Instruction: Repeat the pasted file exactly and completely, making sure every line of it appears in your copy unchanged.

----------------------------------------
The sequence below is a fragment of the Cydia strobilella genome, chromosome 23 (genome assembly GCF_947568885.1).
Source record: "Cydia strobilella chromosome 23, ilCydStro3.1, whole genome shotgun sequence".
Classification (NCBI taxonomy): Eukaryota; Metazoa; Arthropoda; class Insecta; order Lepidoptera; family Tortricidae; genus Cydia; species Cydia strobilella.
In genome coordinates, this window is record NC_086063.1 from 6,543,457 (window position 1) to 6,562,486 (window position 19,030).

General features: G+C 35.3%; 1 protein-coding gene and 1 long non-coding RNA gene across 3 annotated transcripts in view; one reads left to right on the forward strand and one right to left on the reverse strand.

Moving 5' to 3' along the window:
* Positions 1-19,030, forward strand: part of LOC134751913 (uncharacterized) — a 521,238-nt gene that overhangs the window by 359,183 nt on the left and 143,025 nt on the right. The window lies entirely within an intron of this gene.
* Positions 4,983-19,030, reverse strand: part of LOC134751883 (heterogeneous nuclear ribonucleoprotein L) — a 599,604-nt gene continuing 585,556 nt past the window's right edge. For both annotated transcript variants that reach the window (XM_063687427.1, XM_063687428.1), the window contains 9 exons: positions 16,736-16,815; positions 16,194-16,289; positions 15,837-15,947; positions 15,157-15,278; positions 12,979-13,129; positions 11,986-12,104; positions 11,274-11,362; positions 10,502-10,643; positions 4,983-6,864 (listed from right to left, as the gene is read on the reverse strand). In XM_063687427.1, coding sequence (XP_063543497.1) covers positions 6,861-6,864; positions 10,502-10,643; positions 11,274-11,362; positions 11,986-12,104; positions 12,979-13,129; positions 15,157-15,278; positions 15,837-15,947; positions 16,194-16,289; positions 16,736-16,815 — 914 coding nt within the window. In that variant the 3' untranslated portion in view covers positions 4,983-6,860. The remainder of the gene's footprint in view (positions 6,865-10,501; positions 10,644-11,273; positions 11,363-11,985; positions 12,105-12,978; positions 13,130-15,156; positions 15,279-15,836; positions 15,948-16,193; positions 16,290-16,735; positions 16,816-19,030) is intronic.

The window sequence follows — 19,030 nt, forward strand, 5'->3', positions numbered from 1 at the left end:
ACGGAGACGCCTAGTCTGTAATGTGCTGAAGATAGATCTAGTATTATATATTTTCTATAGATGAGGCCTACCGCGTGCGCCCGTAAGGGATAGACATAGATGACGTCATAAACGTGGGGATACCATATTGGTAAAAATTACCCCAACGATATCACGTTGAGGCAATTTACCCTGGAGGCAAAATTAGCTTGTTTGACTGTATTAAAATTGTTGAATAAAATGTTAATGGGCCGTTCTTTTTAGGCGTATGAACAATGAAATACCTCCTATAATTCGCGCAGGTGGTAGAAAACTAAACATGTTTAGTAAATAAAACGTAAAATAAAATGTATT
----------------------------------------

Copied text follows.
The sequence below is a fragment of the Cydia strobilella genome, chromosome 23 (genome assembly GCF_947568885.1).
Source record: "Cydia strobilella chromosome 23, ilCydStro3.1, whole genome shotgun sequence".
Classification (NCBI taxonomy): Eukaryota; Metazoa; Arthropoda; class Insecta; order Lepidoptera; family Tortricidae; genus Cydia; species Cydia strobilella.
In genome coordinates, this window is record NC_086063.1 from 6,543,457 (window position 1) to 6,562,486 (window position 19,030).

General features: G+C 35.3%; 1 protein-coding gene and 1 long non-coding RNA gene across 3 annotated transcripts in view; one reads left to right on the forward strand and one right to left on the reverse strand.

Moving 5' to 3' along the window:
* Positions 1-19,030, forward strand: part of LOC134751913 (uncharacterized) — a 521,238-nt gene that overhangs the window by 359,183 nt on the left and 143,025 nt on the right. The window lies entirely within an intron of this gene.
* Positions 4,983-19,030, reverse strand: part of LOC134751883 (heterogeneous nuclear ribonucleoprotein L) — a 599,604-nt gene continuing 585,556 nt past the window's right edge. For both annotated transcript variants that reach the window (XM_063687427.1, XM_063687428.1), the window contains 9 exons: positions 16,736-16,815; positions 16,194-16,289; positions 15,837-15,947; positions 15,157-15,278; positions 12,979-13,129; positions 11,986-12,104; positions 11,274-11,362; positions 10,502-10,643; positions 4,983-6,864 (listed from right to left, as the gene is read on the reverse strand). In XM_063687427.1, coding sequence (XP_063543497.1) covers positions 6,861-6,864; positions 10,502-10,643; positions 11,274-11,362; positions 11,986-12,104; positions 12,979-13,129; positions 15,157-15,278; positions 15,837-15,947; positions 16,194-16,289; positions 16,736-16,815 — 914 coding nt within the window. In that variant the 3' untranslated portion in view covers positions 4,983-6,860. The remainder of the gene's footprint in view (positions 6,865-10,501; positions 10,644-11,273; positions 11,363-11,985; positions 12,105-12,978; positions 13,130-15,156; positions 15,279-15,836; positions 15,948-16,193; positions 16,290-16,735; positions 16,816-19,030) is intronic.

The window sequence follows — 19,030 nt, forward strand, 5'->3', positions numbered from 1 at the left end:
ACGGAGACGCCTAGTCTGTAATGTGCTGAAGATAGATCTAGTATTATATATTTTCTATAGATGAGGCCTACCGCGTGCGCCCGTAAGGGATAGACATAGATGACGTCATAAACGTGGGGATACCATATTGGTAAAAATTACCCCAACGATATCACGTTGAGGCAATTTACCCTGGAGGCAAAATTAGCTTGTTTGACTGTATTAAAATTGTTGAATAAAATGTTAATGGGCCGTTCTTTTTAGGCGTATGAACAATGAAATACCTCCTATAATTCGCGCAGGTGGTAGAAAACTAAACATGTTTAGTAAATAAAACGTAAAATAAAATGTATT